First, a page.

JUNEAU (AP) -- Get-rich-quick scams might be harder to pull off in Alaska under a bill that passed the House on Friday.
The measure would require people selling business opportunities to register with the state and disclose more information to potential customers.
The bill's sponsor, Rep. Gary Stevens, R-Kodiak, said he introduced the measure at the request of the Department of Law.
It's aimed at companies that try to entice people to put up money for a chance to make much more money on nonexistent or unrealistic business ventures.
''What they say is you can earn thousands of dollars part-time at home,'' Stevens said. ''Some of these may be legitimate, but many certainly are not.''
House Bill 393 would require people to register with the state 30 days before offering to sell a business opportunity.
It someone failed to register before conducting a seminar or otherwise advertising a business scheme, the state could shut the operation down.
''It will allow the Department of Law to take preventive action before consumers are scammed,'' Stevens said.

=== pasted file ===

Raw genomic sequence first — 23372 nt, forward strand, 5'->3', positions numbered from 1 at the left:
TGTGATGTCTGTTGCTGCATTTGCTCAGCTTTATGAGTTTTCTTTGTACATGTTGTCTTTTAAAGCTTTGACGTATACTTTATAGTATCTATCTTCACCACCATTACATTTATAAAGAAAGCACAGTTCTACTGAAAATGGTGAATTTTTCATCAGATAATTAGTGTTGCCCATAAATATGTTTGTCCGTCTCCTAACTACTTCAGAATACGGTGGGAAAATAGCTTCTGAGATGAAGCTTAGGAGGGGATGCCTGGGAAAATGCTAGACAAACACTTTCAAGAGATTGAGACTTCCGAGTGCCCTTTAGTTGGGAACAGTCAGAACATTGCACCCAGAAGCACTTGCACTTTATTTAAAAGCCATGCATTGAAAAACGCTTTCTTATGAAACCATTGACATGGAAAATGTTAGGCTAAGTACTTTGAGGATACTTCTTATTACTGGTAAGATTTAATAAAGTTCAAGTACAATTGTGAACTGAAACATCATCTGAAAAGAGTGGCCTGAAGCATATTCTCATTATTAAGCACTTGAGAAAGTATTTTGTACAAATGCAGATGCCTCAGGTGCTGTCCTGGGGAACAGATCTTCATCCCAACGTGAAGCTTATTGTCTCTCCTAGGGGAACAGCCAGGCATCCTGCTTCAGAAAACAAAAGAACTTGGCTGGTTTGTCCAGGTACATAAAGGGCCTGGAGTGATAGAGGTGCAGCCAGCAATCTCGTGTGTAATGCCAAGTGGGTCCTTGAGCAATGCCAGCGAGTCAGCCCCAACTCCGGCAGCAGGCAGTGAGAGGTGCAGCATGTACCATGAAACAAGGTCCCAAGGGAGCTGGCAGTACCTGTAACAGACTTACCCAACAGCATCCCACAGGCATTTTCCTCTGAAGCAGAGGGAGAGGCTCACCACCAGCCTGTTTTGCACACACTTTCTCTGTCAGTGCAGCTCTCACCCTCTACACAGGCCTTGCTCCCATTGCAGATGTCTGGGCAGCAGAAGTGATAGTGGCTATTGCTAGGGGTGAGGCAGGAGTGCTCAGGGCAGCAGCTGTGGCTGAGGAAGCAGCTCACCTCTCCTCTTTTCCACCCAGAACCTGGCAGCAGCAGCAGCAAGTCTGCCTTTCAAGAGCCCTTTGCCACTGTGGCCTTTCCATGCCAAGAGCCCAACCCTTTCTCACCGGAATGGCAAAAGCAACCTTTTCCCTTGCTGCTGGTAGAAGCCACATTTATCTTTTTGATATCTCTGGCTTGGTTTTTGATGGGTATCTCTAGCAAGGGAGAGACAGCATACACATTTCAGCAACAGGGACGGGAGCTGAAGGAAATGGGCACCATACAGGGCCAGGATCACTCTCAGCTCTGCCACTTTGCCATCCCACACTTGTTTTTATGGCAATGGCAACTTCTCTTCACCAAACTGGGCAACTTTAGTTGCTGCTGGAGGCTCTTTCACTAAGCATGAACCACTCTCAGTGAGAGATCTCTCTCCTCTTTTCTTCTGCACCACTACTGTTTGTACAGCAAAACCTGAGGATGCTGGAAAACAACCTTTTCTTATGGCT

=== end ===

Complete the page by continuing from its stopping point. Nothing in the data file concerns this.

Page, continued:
Those selling business opportunities would also have to provide a potential buyer with a variety of information, including a history of lawsuits, criminal charges and consumer complaints brought against the firm.
Buyers of business opportunities would have 30 days to cancel a contract. The money they put up for a venture would go into an escrow account until they received any equipment, supplies and so forth called for in a contract.
Stevens said about half the states in the nation have such laws on the books.
The bill passed 37-1, with Rep. Vic Kohring, R-Wasilla, voting no.
The measure now goes to the Senate.
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